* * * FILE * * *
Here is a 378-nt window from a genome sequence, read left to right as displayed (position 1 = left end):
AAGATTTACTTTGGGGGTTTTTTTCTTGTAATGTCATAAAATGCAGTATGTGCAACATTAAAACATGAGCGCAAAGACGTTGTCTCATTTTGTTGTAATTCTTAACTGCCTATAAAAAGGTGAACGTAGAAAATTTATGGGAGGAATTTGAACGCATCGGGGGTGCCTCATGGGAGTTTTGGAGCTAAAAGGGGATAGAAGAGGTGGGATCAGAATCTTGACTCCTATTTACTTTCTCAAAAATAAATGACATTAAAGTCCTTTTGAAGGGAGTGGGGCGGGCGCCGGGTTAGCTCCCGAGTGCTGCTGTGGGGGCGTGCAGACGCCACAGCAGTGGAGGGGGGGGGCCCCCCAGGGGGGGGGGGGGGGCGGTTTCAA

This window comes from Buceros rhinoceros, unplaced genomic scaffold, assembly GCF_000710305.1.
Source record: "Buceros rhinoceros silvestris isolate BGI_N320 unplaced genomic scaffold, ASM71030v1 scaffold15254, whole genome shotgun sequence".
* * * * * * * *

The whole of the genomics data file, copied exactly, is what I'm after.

Here is a 378-nt window from a genome sequence, read left to right as displayed (position 1 = left end):
AAGATTTACTTTGGGGGTTTTTTTCTTGTAATGTCATAAAATGCAGTATGTGCAACATTAAAACATGAGCGCAAAGACGTTGTCTCATTTTGTTGTAATTCTTAACTGCCTATAAAAAGGTGAACGTAGAAAATTTATGGGAGGAATTTGAACGCATCGGGGGTGCCTCATGGGAGTTTTGGAGCTAAAAGGGGATAGAAGAGGTGGGATCAGAATCTTGACTCCTATTTACTTTCTCAAAAATAAATGACATTAAAGTCCTTTTGAAGGGAGTGGGGCGGGCGCCGGGTTAGCTCCCGAGTGCTGCTGTGGGGGCGTGCAGACGCCACAGCAGTGGAGGGGGGGGGCCCCCCAGGGGGGGGGGGGGGGCGGTTTCAA

This window comes from Buceros rhinoceros, unplaced genomic scaffold, assembly GCF_000710305.1.
Source record: "Buceros rhinoceros silvestris isolate BGI_N320 unplaced genomic scaffold, ASM71030v1 scaffold15254, whole genome shotgun sequence".